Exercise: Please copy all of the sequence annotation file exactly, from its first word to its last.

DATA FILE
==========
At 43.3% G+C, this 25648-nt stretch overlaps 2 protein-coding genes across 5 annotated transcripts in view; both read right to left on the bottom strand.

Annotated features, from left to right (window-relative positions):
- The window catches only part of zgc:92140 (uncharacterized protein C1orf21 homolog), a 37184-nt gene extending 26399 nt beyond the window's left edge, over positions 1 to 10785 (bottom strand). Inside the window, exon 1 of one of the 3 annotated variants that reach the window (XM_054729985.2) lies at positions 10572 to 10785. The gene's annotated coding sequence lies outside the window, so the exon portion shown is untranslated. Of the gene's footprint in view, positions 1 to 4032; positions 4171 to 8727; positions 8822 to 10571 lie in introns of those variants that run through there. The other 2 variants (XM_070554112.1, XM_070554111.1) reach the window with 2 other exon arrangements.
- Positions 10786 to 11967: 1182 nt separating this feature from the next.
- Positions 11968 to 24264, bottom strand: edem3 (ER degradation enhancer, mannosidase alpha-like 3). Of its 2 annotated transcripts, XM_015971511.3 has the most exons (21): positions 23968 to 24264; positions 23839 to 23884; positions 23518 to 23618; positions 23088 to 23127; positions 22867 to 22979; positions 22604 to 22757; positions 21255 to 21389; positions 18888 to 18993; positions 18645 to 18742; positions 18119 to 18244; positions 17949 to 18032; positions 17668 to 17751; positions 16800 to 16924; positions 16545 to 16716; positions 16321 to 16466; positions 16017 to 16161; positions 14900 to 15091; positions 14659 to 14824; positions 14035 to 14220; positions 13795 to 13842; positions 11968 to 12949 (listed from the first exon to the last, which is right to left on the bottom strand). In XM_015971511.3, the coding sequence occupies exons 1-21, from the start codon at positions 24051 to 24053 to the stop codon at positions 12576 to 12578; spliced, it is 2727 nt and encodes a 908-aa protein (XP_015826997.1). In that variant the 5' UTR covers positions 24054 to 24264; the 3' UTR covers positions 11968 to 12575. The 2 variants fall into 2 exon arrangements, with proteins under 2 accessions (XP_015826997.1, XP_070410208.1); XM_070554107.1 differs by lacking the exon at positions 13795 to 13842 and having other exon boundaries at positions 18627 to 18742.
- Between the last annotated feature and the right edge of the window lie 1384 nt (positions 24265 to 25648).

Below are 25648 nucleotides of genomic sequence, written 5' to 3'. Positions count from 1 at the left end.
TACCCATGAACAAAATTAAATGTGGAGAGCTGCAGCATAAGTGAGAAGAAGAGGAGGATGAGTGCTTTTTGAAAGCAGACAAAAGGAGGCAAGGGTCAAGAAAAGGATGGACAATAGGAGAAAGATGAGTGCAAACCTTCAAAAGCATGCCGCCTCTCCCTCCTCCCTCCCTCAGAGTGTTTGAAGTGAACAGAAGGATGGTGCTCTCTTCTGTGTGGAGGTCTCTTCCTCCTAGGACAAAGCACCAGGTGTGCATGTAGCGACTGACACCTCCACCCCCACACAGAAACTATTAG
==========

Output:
At 43.3% G+C, this 25648-nt stretch overlaps 2 protein-coding genes across 5 annotated transcripts in view; both read right to left on the bottom strand.

Annotated features, from left to right (window-relative positions):
- The window catches only part of zgc:92140 (uncharacterized protein C1orf21 homolog), a 37184-nt gene extending 26399 nt beyond the window's left edge, over positions 1 to 10785 (bottom strand). Inside the window, exon 1 of one of the 3 annotated variants that reach the window (XM_054729985.2) lies at positions 10572 to 10785. The gene's annotated coding sequence lies outside the window, so the exon portion shown is untranslated. Of the gene's footprint in view, positions 1 to 4032; positions 4171 to 8727; positions 8822 to 10571 lie in introns of those variants that run through there. The other 2 variants (XM_070554112.1, XM_070554111.1) reach the window with 2 other exon arrangements.
- Positions 10786 to 11967: 1182 nt separating this feature from the next.
- Positions 11968 to 24264, bottom strand: edem3 (ER degradation enhancer, mannosidase alpha-like 3). Of its 2 annotated transcripts, XM_015971511.3 has the most exons (21): positions 23968 to 24264; positions 23839 to 23884; positions 23518 to 23618; positions 23088 to 23127; positions 22867 to 22979; positions 22604 to 22757; positions 21255 to 21389; positions 18888 to 18993; positions 18645 to 18742; positions 18119 to 18244; positions 17949 to 18032; positions 17668 to 17751; positions 16800 to 16924; positions 16545 to 16716; positions 16321 to 16466; positions 16017 to 16161; positions 14900 to 15091; positions 14659 to 14824; positions 14035 to 14220; positions 13795 to 13842; positions 11968 to 12949 (listed from the first exon to the last, which is right to left on the bottom strand). In XM_015971511.3, the coding sequence occupies exons 1-21, from the start codon at positions 24051 to 24053 to the stop codon at positions 12576 to 12578; spliced, it is 2727 nt and encodes a 908-aa protein (XP_015826997.1). In that variant the 5' UTR covers positions 24054 to 24264; the 3' UTR covers positions 11968 to 12575. The 2 variants fall into 2 exon arrangements, with proteins under 2 accessions (XP_015826997.1, XP_070410208.1); XM_070554107.1 differs by lacking the exon at positions 13795 to 13842 and having other exon boundaries at positions 18627 to 18742.
- Between the last annotated feature and the right edge of the window lie 1384 nt (positions 24265 to 25648).

Below are 25648 nucleotides of genomic sequence, written 5' to 3'. Positions count from 1 at the left end.
TACCCATGAACAAAATTAAATGTGGAGAGCTGCAGCATAAGTGAGAAGAAGAGGAGGATGAGTGCTTTTTGAAAGCAGACAAAAGGAGGCAAGGGTCAAGAAAAGGATGGACAATAGGAGAAAGATGAGTGCAAACCTTCAAAAGCATGCCGCCTCTCCCTCCTCCCTCCCTCAGAGTGTTTGAAGTGAACAGAAGGATGGTGCTCTCTTCTGTGTGGAGGTCTCTTCCTCCTAGGACAAAGCACCAGGTGTGCATGTAGCGACTGACACCTCCACCCCCACACAGAAACTATTAG